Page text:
Species composition of the international shark fin trade

Published online on 27. October 2017

Species composition of the international shark fin trade assessed through a retail-market survey in Hong Kong

Andrew T. Fields, Gunter A. Fischer, Stanley K. H. Shea, Huarong Zhang, Debra L. Abercrombie, Kevin A. Feldheim, Elizabeth A. Babcock, Demian D. Chapman


The shark fin trade is a major driver of shark exploitation in fisheries all over the world, most of which are not managed on a species-specific basis. Species-specific trade information highlights taxa of particular concern and can be used to assess the efficacy of management measures and anticipate emerging threats. The species composition of the Hong Kong Special Administrative Region of China, one of the world’s largest fin trading hubs, was partially assessed in 1999–2001. We randomly selected and genetically identified fin trimmings (n = 4,800), produced during fin processing, from the retail market of Hong Kong in 2014–2015 to assess contemporary species composition of the fin trade. We used nonparametric species estimators to determine that at least 76 species of sharks, batoids, and chimaeras supplied the fin trade and a Bayesian model to determine their relative proportion in the market. The diversity of traded species suggests species substitution could mask depletion of vulnerable species; one-third of identified species face serious risk of extinction. The Bayesian model suggested that 8 species each comprised >1% of the fin trimmings (34.1-64.2% for blue [Prionace glauca]; 0.2-1.2% for bull [Carcharhinus leucas] and shortfin mako [Isurus oxyrinchus]); thus, trade was skewed to a few globally distributed species. Several other coastal sharks, batoids, and chimaeras are in the trade but poorly managed. Fewer than 10 of the species we modeled have sustainably managed fisheries anywhere in their range, including the most common species in trade, the blue shark. Our study and approach serve as a baseline to track changes in composition of species in the fin trade over time to better understand patterns of exploitation and assess the effects of emerging management actions for these animals.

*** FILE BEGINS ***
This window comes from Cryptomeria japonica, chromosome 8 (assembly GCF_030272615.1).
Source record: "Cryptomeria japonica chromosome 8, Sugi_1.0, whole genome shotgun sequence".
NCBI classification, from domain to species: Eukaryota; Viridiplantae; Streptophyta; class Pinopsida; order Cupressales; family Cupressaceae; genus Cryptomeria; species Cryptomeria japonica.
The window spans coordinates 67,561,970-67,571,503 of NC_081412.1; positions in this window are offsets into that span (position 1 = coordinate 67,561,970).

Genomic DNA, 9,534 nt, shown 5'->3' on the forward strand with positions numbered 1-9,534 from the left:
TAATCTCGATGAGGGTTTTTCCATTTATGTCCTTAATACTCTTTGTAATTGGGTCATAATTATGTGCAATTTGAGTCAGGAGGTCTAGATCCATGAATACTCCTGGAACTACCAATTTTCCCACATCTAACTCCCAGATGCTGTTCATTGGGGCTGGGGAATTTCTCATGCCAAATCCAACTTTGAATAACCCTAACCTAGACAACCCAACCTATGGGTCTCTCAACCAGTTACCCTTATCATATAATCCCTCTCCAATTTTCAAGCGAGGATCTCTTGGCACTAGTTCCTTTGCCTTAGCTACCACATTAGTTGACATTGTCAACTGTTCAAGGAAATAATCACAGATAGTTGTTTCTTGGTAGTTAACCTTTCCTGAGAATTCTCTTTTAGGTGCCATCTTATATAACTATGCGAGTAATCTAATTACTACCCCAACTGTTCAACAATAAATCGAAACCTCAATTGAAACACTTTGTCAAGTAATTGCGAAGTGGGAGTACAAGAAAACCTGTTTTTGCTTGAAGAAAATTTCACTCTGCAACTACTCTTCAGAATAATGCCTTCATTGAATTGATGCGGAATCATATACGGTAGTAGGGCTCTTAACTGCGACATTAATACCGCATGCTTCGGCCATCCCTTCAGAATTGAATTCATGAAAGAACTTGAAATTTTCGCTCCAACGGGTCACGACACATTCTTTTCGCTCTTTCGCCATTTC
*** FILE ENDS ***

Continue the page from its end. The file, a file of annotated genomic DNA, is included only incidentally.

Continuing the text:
Conservation Biology, DOI: 10.1111/cobi.13043



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